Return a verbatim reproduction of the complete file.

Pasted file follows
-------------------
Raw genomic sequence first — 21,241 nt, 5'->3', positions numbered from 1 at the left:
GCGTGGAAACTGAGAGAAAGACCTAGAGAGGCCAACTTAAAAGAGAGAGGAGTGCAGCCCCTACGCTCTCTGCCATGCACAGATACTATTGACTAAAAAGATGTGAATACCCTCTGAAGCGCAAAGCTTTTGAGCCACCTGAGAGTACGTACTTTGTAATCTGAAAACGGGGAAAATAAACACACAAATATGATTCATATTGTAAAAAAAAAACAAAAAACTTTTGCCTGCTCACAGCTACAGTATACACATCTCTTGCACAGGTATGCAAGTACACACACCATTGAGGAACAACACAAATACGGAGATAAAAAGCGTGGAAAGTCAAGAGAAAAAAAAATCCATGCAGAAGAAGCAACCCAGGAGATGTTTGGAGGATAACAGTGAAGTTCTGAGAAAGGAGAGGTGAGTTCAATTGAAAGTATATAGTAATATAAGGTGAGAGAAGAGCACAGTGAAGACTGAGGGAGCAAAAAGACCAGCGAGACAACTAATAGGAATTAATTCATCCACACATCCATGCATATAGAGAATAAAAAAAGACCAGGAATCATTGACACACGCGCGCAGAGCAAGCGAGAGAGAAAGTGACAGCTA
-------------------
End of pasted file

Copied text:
Raw genomic sequence first — 21,241 nt, 5'->3', positions numbered from 1 at the left:
GCGTGGAAACTGAGAGAAAGACCTAGAGAGGCCAACTTAAAAGAGAGAGGAGTGCAGCCCCTACGCTCTCTGCCATGCACAGATACTATTGACTAAAAAGATGTGAATACCCTCTGAAGCGCAAAGCTTTTGAGCCACCTGAGAGTACGTACTTTGTAATCTGAAAACGGGGAAAATAAACACACAAATATGATTCATATTGTAAAAAAAAAACAAAAAACTTTTGCCTGCTCACAGCTACAGTATACACATCTCTTGCACAGGTATGCAAGTACACACACCATTGAGGAACAACACAAATACGGAGATAAAAAGCGTGGAAAGTCAAGAGAAAAAAAAATCCATGCAGAAGAAGCAACCCAGGAGATGTTTGGAGGATAACAGTGAAGTTCTGAGAAAGGAGAGGTGAGTTCAATTGAAAGTATATAGTAATATAAGGTGAGAGAAGAGCACAGTGAAGACTGAGGGAGCAAAAAGACCAGCGAGACAACTAATAGGAATTAATTCATCCACACATCCATGCATATAGAGAATAAAAAAAGACCAGGAATCATTGACACACGCGCGCAGAGCAAGCGAGAGAGAAAGTGACAGCTA